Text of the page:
It may seem incredible, but those companies set up to prevent the abuse of modern communications (namely, spam) don't seem to be above a bit of active sabotage. How come? All down to money, sadly.
The ongoing war between ORBS, Above.net and MAPS has come to light thanks to Alan Cox's widely read diary (for those that don't know, Alan Cox is a Linux guru, complete with foaming, crazed groupies). Both ORBS and MAPS offer a screening service that cuts out unwanted and unsolicited mail. Above.net is an ISP with two interesting characteristics: one, it is included on ORBS' blacklist of open-relays (which allows spammers to disguise themselves); two, its head, Paul Vixie, runs both Above.net and MAPS.
Alan Cox's entry for 17 July reads: "Under repeated alleged attacks from Paul Vixie's above.net, ORBS has shut down its services - Paul Vixie who just happens to own MAPS which just happens to have ORBS as a notional competitor were he to go commercial, anyone taking bets he does? Due to the amount of spam I get without ORBS filtering, I'm going to be implementing draconian filtering. Basically if you aren't someone who regularly mails me - tough you'll probably never get a reply now."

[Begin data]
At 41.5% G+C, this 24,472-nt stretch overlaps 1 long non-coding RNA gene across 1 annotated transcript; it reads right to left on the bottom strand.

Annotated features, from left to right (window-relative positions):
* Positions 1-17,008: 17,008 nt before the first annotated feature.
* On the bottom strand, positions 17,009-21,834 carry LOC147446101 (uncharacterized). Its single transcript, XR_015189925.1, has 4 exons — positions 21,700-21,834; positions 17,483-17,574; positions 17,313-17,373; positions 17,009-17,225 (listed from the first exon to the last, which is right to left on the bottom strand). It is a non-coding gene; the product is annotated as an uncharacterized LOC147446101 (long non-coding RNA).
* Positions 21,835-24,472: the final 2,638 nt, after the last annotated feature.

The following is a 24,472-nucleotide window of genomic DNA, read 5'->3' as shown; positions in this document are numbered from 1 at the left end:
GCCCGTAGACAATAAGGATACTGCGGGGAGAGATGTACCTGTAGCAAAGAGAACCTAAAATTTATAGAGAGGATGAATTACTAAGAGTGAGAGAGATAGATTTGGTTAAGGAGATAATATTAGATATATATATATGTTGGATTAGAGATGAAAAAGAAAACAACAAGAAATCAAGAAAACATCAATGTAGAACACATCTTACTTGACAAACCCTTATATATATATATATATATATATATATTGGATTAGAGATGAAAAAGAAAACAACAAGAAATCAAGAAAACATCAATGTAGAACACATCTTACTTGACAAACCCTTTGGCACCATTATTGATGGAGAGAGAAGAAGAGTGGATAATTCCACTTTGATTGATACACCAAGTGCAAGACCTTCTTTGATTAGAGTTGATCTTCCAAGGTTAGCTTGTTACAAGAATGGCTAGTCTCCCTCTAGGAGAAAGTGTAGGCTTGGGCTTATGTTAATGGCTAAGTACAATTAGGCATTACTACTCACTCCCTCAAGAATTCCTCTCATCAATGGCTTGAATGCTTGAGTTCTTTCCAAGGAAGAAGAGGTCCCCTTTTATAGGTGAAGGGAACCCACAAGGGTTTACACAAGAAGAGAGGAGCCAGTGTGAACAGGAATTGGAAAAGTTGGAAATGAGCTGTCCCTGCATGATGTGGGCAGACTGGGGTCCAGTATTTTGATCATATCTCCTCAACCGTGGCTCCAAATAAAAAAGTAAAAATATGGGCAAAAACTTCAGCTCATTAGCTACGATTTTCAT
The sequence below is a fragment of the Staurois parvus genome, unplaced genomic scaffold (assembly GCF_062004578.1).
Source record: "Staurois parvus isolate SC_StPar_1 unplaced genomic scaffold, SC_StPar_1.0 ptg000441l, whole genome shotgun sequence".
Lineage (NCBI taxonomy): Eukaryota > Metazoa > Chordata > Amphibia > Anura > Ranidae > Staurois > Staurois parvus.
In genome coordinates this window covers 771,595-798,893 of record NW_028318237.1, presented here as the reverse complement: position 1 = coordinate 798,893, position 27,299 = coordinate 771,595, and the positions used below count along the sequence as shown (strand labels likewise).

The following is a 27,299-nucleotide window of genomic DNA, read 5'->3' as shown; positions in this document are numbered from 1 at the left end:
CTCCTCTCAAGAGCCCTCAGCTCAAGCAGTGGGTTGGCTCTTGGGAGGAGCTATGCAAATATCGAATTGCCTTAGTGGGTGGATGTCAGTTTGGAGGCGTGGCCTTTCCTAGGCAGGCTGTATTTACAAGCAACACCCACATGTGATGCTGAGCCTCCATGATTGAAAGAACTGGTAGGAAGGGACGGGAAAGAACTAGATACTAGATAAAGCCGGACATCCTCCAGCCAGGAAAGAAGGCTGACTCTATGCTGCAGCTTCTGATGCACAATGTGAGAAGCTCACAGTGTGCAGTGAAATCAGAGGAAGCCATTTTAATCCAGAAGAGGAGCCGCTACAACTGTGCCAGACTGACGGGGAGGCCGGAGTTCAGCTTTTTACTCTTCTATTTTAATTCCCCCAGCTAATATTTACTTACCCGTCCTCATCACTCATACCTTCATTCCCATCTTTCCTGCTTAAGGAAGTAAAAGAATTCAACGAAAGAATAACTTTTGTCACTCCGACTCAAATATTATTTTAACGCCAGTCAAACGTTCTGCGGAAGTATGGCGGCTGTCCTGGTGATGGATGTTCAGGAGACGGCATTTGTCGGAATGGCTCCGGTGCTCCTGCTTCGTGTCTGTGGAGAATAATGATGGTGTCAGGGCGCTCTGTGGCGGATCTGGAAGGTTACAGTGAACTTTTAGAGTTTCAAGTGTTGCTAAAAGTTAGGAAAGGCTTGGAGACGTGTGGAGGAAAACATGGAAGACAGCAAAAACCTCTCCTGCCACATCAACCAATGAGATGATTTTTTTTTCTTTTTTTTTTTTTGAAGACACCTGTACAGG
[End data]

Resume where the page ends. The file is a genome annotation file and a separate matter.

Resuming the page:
So what we seem to have here is an ISP, with a vested interest in an anti-spam company planning to go commerical, having a go at another, non-commercial anti-spam company. Looks very messy to us. What's more, it's not terribly hard to see what Above.net is up to. According to observers, it's not even just blocking ORBS packets (presumably to search for a mention of Above.net in its blacklist), it is actually actively counteracting ORBS traffic. This is not a good way of getting the Net community on your side, but then if the idea is to put ORBS out of business, it is having the desired effect.
We deplore blocking terrorism, and in this case, since it isn't even a commercial battle, these tactics would seem very inappropriate. If Above.net is really behind this, we've no doubt the full, hidden force of the Internet will be brought to bear. ®